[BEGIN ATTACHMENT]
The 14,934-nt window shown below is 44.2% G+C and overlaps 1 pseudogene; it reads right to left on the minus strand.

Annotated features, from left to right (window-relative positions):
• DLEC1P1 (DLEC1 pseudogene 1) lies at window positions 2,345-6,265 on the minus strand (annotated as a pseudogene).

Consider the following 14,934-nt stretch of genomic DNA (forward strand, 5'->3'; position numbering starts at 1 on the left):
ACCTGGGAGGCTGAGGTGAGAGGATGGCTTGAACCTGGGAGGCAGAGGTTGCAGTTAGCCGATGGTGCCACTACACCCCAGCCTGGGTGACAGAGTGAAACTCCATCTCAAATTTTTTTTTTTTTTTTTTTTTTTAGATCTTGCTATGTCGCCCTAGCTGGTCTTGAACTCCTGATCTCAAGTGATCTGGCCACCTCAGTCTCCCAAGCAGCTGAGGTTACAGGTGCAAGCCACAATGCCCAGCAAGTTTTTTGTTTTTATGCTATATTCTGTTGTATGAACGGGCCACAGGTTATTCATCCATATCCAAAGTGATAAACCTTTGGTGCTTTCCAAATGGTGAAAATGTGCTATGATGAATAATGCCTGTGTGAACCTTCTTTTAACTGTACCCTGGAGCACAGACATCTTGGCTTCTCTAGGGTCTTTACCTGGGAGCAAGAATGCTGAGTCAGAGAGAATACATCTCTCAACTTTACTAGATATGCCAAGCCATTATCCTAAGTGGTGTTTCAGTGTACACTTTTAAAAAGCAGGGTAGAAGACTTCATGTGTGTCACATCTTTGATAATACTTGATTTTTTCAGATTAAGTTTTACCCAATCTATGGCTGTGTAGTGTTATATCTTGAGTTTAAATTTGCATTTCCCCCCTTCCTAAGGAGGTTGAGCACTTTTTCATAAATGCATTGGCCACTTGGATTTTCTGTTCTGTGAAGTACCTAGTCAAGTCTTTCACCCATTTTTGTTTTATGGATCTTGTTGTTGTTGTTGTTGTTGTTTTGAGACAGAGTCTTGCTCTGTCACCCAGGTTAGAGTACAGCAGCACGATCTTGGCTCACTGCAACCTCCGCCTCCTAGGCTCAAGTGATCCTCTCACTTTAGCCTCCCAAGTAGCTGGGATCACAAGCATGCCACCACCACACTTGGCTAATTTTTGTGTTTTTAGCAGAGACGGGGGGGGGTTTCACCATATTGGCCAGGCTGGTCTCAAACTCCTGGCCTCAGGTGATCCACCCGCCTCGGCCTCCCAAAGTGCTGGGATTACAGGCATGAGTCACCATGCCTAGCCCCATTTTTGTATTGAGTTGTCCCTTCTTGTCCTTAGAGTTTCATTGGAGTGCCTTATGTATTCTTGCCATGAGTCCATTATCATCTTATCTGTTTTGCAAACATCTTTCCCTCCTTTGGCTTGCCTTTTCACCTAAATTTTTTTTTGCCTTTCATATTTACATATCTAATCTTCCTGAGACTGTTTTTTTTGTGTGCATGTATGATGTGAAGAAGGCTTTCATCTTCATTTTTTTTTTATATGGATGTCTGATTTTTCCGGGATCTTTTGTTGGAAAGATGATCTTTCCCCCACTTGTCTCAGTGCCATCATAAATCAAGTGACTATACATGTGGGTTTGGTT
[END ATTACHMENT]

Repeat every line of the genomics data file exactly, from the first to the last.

The 14,934-nt window shown below is 44.2% G+C and overlaps 1 pseudogene; it reads right to left on the minus strand.

Annotated features, from left to right (window-relative positions):
• DLEC1P1 (DLEC1 pseudogene 1) lies at window positions 2,345-6,265 on the minus strand (annotated as a pseudogene).

Consider the following 14,934-nt stretch of genomic DNA (forward strand, 5'->3'; position numbering starts at 1 on the left):
ACCTGGGAGGCTGAGGTGAGAGGATGGCTTGAACCTGGGAGGCAGAGGTTGCAGTTAGCCGATGGTGCCACTACACCCCAGCCTGGGTGACAGAGTGAAACTCCATCTCAAATTTTTTTTTTTTTTTTTTTTTTTAGATCTTGCTATGTCGCCCTAGCTGGTCTTGAACTCCTGATCTCAAGTGATCTGGCCACCTCAGTCTCCCAAGCAGCTGAGGTTACAGGTGCAAGCCACAATGCCCAGCAAGTTTTTTGTTTTTATGCTATATTCTGTTGTATGAACGGGCCACAGGTTATTCATCCATATCCAAAGTGATAAACCTTTGGTGCTTTCCAAATGGTGAAAATGTGCTATGATGAATAATGCCTGTGTGAACCTTCTTTTAACTGTACCCTGGAGCACAGACATCTTGGCTTCTCTAGGGTCTTTACCTGGGAGCAAGAATGCTGAGTCAGAGAGAATACATCTCTCAACTTTACTAGATATGCCAAGCCATTATCCTAAGTGGTGTTTCAGTGTACACTTTTAAAAAGCAGGGTAGAAGACTTCATGTGTGTCACATCTTTGATAATACTTGATTTTTTCAGATTAAGTTTTACCCAATCTATGGCTGTGTAGTGTTATATCTTGAGTTTAAATTTGCATTTCCCCCCTTCCTAAGGAGGTTGAGCACTTTTTCATAAATGCATTGGCCACTTGGATTTTCTGTTCTGTGAAGTACCTAGTCAAGTCTTTCACCCATTTTTGTTTTATGGATCTTGTTGTTGTTGTTGTTGTTGTTTTGAGACAGAGTCTTGCTCTGTCACCCAGGTTAGAGTACAGCAGCACGATCTTGGCTCACTGCAACCTCCGCCTCCTAGGCTCAAGTGATCCTCTCACTTTAGCCTCCCAAGTAGCTGGGATCACAAGCATGCCACCACCACACTTGGCTAATTTTTGTGTTTTTAGCAGAGACGGGGGGGGGTTTCACCATATTGGCCAGGCTGGTCTCAAACTCCTGGCCTCAGGTGATCCACCCGCCTCGGCCTCCCAAAGTGCTGGGATTACAGGCATGAGTCACCATGCCTAGCCCCATTTTTGTATTGAGTTGTCCCTTCTTGTCCTTAGAGTTTCATTGGAGTGCCTTATGTATTCTTGCCATGAGTCCATTATCATCTTATCTGTTTTGCAAACATCTTTCCCTCCTTTGGCTTGCCTTTTCACCTAAATTTTTTTTTGCCTTTCATATTTACATATCTAATCTTCCTGAGACTGTTTTTTTTGTGTGCATGTATGATGTGAAGAAGGCTTTCATCTTCATTTTTTTTTTATATGGATGTCTGATTTTTCCGGGATCTTTTGTTGGAAAGATGATCTTTCCCCCACTTGTCTCAGTGCCATCATAAATCAAGTGACTATACATGTGGGTTTGGTT